This is Part 2 of my hit job on the most important literary critic in these theoretically United States. It’s somewhere between a rant and Old Testament prophecy. Part 3, the down and dirty of it, next.
“What we don’t know is exactly what we need,
And what we know fulfills no need at all.”
I have seen… and
I have lived to see Janice and Big Brother playing at a college dance;
And I have seen the posters in the dark forest where I lost my way directing me to the Avalon Ballroom;
And I have befriended the Family Dog;
And I was invited by the Mothers of Invention to a Freak Out!;
And I went to the Avalon and I went to the Fillmore and I went to Winterland;
And I freaked out…just a little;
You know, my hair got “good in the back”;
Update: If a blog post can ever be said to be in honor of anyone, then consider this one in honor of Ruth Kligman. May she rest in peace.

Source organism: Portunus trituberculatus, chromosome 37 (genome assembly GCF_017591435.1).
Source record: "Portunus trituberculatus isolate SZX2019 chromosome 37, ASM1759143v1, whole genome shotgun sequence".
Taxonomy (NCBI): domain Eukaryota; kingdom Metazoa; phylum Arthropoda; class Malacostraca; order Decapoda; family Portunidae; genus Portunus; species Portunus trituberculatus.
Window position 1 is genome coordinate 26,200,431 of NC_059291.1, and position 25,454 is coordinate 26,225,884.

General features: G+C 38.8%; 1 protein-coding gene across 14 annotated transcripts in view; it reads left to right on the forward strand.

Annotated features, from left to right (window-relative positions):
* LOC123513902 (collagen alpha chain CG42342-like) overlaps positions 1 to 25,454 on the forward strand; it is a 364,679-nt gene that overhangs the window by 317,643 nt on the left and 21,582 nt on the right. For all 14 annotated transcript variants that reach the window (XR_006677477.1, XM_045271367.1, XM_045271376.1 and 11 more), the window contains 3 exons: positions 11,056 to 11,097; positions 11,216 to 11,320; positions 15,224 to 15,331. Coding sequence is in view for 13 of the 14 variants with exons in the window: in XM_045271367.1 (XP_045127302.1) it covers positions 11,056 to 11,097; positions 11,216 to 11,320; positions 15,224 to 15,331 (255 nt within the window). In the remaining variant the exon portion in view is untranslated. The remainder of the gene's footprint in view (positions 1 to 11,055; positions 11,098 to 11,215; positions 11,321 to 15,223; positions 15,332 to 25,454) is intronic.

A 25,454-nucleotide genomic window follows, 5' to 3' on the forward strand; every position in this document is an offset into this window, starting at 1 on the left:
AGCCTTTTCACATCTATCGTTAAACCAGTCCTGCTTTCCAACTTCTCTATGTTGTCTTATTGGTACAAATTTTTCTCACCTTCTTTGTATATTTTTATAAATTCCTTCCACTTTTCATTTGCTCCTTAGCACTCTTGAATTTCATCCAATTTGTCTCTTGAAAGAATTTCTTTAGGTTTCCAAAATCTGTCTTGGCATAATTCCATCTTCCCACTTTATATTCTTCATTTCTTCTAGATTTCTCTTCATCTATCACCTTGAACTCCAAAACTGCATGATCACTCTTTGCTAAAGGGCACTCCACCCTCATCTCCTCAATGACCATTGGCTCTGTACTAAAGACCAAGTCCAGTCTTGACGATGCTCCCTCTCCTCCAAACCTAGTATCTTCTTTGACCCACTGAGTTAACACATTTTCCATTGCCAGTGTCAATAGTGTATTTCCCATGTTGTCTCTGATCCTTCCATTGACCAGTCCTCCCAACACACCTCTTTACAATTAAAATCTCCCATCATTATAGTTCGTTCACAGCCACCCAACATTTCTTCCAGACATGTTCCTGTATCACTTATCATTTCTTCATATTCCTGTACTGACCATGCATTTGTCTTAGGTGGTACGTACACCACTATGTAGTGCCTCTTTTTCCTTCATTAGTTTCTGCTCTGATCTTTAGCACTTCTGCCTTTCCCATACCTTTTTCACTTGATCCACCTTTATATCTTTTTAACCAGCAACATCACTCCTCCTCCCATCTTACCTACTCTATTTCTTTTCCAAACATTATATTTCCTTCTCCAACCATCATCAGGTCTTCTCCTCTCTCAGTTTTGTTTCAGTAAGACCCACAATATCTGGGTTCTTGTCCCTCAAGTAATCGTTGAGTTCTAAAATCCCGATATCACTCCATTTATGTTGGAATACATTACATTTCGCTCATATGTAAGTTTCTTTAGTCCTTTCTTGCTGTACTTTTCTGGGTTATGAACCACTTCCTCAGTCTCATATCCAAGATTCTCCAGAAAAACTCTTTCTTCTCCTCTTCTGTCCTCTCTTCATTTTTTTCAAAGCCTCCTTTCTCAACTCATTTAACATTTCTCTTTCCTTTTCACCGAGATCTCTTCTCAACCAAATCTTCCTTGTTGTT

In the comments section of my last post, Shya asked:
can someone write a truly romantic novel today? Or would it necessarily be a postmodern (or post-postmodern) exercise in romanticism?
I’d suspect that, even if we went back to Romantic Era, we’d have a hard time finding something “truly romantic.” As Pontius Pilate so insightfully asked Christ: Quid est veritas? (What is truth?)
So let’s leave aside truth for the moment, and try answering that question in a different way.